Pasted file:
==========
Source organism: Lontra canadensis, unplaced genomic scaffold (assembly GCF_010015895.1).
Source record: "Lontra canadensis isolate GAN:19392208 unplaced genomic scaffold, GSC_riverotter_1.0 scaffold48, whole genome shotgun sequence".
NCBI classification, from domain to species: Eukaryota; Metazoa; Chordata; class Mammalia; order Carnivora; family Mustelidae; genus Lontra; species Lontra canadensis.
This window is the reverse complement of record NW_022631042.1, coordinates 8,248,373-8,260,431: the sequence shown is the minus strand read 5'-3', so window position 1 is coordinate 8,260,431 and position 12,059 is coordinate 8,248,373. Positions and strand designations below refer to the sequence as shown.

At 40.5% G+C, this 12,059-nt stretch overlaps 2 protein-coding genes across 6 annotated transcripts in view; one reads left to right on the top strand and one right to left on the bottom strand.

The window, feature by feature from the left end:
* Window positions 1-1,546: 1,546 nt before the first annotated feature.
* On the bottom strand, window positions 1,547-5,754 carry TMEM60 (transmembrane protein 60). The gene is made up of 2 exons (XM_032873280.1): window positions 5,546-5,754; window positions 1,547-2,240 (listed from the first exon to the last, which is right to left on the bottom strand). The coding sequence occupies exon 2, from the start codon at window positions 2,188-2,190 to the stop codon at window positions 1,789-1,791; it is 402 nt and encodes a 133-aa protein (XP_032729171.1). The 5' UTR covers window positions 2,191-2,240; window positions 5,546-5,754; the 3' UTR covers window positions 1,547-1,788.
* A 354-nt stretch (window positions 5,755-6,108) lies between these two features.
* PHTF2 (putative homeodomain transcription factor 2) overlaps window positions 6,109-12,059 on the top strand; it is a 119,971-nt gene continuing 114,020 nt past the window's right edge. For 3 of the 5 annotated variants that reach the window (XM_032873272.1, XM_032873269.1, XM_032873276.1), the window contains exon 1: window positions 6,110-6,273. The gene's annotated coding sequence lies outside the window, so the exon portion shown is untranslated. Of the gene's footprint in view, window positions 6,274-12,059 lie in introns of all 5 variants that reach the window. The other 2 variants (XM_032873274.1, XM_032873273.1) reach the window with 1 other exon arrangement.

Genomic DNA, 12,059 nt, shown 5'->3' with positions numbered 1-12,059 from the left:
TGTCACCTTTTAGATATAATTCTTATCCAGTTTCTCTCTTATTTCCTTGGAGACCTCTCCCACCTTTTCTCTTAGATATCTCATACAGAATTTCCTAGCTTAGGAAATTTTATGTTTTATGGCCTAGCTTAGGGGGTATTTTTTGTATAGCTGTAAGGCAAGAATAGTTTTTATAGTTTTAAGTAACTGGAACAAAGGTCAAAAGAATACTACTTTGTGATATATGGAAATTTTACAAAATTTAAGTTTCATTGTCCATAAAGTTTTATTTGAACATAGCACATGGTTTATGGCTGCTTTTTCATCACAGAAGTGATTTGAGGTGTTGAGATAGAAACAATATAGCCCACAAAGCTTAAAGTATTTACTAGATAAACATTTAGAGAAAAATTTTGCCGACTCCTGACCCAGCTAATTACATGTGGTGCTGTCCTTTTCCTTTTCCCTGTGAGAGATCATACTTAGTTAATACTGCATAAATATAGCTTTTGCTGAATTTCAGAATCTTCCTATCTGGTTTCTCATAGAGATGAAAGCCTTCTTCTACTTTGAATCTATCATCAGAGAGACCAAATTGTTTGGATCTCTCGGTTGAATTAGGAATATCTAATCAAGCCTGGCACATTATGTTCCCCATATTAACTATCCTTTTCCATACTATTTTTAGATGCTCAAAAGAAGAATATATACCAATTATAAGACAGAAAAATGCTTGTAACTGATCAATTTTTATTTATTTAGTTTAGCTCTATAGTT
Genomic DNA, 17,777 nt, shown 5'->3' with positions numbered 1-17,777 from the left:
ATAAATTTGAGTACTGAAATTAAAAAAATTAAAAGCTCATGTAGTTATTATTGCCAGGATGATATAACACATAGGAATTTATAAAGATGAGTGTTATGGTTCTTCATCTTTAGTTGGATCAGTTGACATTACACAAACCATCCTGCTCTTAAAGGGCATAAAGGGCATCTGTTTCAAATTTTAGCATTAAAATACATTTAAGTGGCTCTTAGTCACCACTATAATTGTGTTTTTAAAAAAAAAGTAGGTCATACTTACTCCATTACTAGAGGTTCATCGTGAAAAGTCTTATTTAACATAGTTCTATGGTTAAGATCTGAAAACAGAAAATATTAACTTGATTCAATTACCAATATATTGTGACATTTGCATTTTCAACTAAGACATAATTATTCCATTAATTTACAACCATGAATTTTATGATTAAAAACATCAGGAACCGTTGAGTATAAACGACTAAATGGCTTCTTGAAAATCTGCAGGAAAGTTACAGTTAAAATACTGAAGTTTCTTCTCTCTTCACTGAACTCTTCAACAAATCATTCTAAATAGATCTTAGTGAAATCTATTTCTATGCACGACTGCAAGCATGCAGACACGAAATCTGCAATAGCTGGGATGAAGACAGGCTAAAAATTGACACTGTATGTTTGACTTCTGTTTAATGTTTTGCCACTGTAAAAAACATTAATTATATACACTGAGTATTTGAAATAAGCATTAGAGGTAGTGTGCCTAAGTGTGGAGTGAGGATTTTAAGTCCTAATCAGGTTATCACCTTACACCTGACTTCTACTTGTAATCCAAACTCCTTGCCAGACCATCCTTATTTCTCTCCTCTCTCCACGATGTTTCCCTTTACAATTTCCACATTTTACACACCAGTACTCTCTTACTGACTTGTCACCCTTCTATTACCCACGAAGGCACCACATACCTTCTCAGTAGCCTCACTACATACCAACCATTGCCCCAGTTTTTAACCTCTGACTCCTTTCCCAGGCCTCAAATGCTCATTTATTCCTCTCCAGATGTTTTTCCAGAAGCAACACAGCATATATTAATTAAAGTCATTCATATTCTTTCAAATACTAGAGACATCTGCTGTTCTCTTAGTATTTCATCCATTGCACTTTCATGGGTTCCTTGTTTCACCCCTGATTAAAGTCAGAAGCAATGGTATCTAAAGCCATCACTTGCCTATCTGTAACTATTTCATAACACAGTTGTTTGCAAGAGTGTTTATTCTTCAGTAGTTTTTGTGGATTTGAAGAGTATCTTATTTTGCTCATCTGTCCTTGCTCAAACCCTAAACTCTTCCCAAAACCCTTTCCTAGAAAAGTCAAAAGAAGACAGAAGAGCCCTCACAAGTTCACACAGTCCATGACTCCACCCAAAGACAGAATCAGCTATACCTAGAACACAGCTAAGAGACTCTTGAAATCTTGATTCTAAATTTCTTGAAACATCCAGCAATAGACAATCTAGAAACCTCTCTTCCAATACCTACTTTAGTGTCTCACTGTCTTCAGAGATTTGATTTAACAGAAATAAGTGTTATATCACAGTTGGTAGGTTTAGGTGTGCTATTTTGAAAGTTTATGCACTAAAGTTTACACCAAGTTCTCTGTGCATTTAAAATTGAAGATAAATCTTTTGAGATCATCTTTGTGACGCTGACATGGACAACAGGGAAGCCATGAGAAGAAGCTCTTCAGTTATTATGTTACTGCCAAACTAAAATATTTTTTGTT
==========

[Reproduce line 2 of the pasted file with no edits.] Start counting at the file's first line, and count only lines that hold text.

Source record: "Lontra canadensis isolate GAN:19392208 unplaced genomic scaffold, GSC_riverotter_1.0 scaffold48, whole genome shotgun sequence".